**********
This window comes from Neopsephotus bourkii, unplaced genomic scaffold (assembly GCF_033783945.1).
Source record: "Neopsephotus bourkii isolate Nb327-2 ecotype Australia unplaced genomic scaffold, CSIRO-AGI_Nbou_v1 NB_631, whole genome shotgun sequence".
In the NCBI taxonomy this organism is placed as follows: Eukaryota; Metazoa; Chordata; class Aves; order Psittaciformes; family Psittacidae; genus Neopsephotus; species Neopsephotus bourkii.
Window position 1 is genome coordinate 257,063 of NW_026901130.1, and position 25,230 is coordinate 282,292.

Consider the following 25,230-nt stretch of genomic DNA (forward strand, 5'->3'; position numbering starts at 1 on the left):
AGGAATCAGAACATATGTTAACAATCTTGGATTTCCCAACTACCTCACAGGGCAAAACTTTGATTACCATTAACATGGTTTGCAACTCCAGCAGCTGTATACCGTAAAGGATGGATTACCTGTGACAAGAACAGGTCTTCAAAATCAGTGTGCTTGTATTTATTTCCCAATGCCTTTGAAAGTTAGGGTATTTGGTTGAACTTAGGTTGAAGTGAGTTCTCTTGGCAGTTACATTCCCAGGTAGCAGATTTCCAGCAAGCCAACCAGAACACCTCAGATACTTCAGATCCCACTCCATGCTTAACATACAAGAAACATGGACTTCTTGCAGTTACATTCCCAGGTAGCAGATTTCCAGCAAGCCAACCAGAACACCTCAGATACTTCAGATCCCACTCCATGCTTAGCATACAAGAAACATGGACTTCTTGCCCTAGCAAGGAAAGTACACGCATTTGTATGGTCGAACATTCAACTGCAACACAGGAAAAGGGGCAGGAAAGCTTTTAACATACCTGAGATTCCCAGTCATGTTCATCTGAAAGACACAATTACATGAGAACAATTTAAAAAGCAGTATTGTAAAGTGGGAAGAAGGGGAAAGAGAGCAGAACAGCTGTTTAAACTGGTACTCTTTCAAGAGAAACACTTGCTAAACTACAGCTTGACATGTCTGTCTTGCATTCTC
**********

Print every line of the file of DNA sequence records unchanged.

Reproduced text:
This window comes from Neopsephotus bourkii, unplaced genomic scaffold (assembly GCF_033783945.1).
Source record: "Neopsephotus bourkii isolate Nb327-2 ecotype Australia unplaced genomic scaffold, CSIRO-AGI_Nbou_v1 NB_631, whole genome shotgun sequence".
In the NCBI taxonomy this organism is placed as follows: Eukaryota; Metazoa; Chordata; class Aves; order Psittaciformes; family Psittacidae; genus Neopsephotus; species Neopsephotus bourkii.
Window position 1 is genome coordinate 257,063 of NW_026901130.1, and position 25,230 is coordinate 282,292.

Consider the following 25,230-nt stretch of genomic DNA (forward strand, 5'->3'; position numbering starts at 1 on the left):
AGGAATCAGAACATATGTTAACAATCTTGGATTTCCCAACTACCTCACAGGGCAAAACTTTGATTACCATTAACATGGTTTGCAACTCCAGCAGCTGTATACCGTAAAGGATGGATTACCTGTGACAAGAACAGGTCTTCAAAATCAGTGTGCTTGTATTTATTTCCCAATGCCTTTGAAAGTTAGGGTATTTGGTTGAACTTAGGTTGAAGTGAGTTCTCTTGGCAGTTACATTCCCAGGTAGCAGATTTCCAGCAAGCCAACCAGAACACCTCAGATACTTCAGATCCCACTCCATGCTTAACATACAAGAAACATGGACTTCTTGCAGTTACATTCCCAGGTAGCAGATTTCCAGCAAGCCAACCAGAACACCTCAGATACTTCAGATCCCACTCCATGCTTAGCATACAAGAAACATGGACTTCTTGCCCTAGCAAGGAAAGTACACGCATTTGTATGGTCGAACATTCAACTGCAACACAGGAAAAGGGGCAGGAAAGCTTTTAACATACCTGAGATTCCCAGTCATGTTCATCTGAAAGACACAATTACATGAGAACAATTTAAAAAGCAGTATTGTAAAGTGGGAAGAAGGGGAAAGAGAGCAGAACAGCTGTTTAAACTGGTACTCTTTCAAGAGAAACACTTGCTAAACTACAGCTTGACATGTCTGTCTTGCATTCTC